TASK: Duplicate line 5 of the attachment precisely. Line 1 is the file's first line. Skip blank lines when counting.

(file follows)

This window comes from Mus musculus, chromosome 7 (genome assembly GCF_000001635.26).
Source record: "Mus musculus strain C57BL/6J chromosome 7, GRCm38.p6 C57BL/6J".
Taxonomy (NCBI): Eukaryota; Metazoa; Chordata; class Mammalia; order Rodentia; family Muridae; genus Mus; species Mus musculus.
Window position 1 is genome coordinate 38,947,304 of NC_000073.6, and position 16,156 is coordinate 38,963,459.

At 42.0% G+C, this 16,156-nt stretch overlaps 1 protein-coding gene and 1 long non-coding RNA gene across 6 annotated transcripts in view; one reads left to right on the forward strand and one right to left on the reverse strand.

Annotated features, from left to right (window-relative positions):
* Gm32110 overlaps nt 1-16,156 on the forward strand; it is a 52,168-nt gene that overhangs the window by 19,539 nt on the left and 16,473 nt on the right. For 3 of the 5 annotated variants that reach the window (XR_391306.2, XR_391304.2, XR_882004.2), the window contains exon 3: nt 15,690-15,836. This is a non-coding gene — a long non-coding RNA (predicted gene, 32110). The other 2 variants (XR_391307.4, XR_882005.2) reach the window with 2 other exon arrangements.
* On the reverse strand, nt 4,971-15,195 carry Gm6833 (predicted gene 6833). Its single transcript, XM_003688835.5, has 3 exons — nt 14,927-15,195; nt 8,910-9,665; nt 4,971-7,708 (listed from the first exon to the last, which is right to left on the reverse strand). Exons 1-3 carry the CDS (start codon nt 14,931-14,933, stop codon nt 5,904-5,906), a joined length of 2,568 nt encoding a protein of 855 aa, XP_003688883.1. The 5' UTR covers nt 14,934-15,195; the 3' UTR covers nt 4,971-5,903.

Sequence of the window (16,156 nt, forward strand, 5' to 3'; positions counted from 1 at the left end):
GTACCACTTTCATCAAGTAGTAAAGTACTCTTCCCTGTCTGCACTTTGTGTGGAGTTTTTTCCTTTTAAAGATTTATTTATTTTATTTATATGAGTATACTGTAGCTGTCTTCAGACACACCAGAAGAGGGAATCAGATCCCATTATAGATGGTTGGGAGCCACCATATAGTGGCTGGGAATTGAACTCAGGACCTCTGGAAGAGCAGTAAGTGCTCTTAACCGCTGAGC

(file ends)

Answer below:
At 42.0% G+C, this 16,156-nt stretch overlaps 1 protein-coding gene and 1 long non-coding RNA gene across 6 annotated transcripts in view; one reads left to right on the forward strand and one right to left on the reverse strand.